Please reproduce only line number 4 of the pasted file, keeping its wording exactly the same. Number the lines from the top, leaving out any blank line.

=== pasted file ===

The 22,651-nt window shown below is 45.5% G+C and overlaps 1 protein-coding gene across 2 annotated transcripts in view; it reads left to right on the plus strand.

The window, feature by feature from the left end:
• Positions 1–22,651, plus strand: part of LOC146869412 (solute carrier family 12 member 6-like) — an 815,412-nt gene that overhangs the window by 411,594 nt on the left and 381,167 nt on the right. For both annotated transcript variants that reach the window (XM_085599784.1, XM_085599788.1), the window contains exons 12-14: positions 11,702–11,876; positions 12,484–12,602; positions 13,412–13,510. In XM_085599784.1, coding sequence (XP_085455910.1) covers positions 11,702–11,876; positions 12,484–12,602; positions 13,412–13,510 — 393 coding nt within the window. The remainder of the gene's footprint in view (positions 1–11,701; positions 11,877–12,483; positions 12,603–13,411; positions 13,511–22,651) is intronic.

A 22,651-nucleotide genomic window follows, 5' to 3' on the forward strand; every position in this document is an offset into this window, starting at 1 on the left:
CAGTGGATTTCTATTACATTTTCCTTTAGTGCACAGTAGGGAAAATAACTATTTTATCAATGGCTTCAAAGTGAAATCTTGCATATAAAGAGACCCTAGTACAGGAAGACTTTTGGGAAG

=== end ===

A 22,651-nucleotide genomic window follows, 5' to 3' on the forward strand; every position in this document is an offset into this window, starting at 1 on the left: